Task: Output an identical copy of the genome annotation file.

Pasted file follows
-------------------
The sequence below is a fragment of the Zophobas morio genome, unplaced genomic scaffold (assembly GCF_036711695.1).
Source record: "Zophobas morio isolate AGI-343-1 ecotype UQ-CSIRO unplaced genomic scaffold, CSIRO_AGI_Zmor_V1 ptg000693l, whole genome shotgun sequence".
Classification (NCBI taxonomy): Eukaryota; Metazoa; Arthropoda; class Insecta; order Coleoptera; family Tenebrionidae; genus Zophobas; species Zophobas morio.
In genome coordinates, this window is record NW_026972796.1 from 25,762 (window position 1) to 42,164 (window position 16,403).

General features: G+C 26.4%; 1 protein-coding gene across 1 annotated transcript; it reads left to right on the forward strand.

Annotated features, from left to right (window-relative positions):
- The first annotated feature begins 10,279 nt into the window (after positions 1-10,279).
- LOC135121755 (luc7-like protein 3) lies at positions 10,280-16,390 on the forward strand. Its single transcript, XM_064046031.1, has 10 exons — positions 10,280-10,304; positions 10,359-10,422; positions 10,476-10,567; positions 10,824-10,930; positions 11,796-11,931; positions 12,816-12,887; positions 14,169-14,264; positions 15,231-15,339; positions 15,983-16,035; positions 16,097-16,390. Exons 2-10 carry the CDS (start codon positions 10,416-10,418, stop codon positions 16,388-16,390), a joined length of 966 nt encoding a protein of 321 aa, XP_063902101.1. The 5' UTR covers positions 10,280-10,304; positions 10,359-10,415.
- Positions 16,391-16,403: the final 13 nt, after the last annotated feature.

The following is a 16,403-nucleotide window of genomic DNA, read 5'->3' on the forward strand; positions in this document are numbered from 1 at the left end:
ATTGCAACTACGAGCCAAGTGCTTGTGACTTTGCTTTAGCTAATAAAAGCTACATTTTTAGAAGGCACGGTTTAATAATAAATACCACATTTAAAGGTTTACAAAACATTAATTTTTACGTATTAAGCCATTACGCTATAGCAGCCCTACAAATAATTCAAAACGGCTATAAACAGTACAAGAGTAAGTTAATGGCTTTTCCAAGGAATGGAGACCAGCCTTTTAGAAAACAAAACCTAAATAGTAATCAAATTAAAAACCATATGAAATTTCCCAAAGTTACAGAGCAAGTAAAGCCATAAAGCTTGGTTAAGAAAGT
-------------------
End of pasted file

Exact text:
The sequence below is a fragment of the Zophobas morio genome, unplaced genomic scaffold (assembly GCF_036711695.1).
Source record: "Zophobas morio isolate AGI-343-1 ecotype UQ-CSIRO unplaced genomic scaffold, CSIRO_AGI_Zmor_V1 ptg000693l, whole genome shotgun sequence".
Classification (NCBI taxonomy): Eukaryota; Metazoa; Arthropoda; class Insecta; order Coleoptera; family Tenebrionidae; genus Zophobas; species Zophobas morio.
In genome coordinates, this window is record NW_026972796.1 from 25,762 (window position 1) to 42,164 (window position 16,403).

General features: G+C 26.4%; 1 protein-coding gene across 1 annotated transcript; it reads left to right on the forward strand.

Annotated features, from left to right (window-relative positions):
- The first annotated feature begins 10,279 nt into the window (after positions 1-10,279).
- LOC135121755 (luc7-like protein 3) lies at positions 10,280-16,390 on the forward strand. Its single transcript, XM_064046031.1, has 10 exons — positions 10,280-10,304; positions 10,359-10,422; positions 10,476-10,567; positions 10,824-10,930; positions 11,796-11,931; positions 12,816-12,887; positions 14,169-14,264; positions 15,231-15,339; positions 15,983-16,035; positions 16,097-16,390. Exons 2-10 carry the CDS (start codon positions 10,416-10,418, stop codon positions 16,388-16,390), a joined length of 966 nt encoding a protein of 321 aa, XP_063902101.1. The 5' UTR covers positions 10,280-10,304; positions 10,359-10,415.
- Positions 16,391-16,403: the final 13 nt, after the last annotated feature.

The following is a 16,403-nucleotide window of genomic DNA, read 5'->3' on the forward strand; positions in this document are numbered from 1 at the left end:
ATTGCAACTACGAGCCAAGTGCTTGTGACTTTGCTTTAGCTAATAAAAGCTACATTTTTAGAAGGCACGGTTTAATAATAAATACCACATTTAAAGGTTTACAAAACATTAATTTTTACGTATTAAGCCATTACGCTATAGCAGCCCTACAAATAATTCAAAACGGCTATAAACAGTACAAGAGTAAGTTAATGGCTTTTCCAAGGAATGGAGACCAGCCTTTTAGAAAACAAAACCTAAATAGTAATCAAATTAAAAACCATATGAAATTTCCCAAAGTTACAGAGCAAGTAAAGCCATAAAGCTTGGTTAAGAAAGT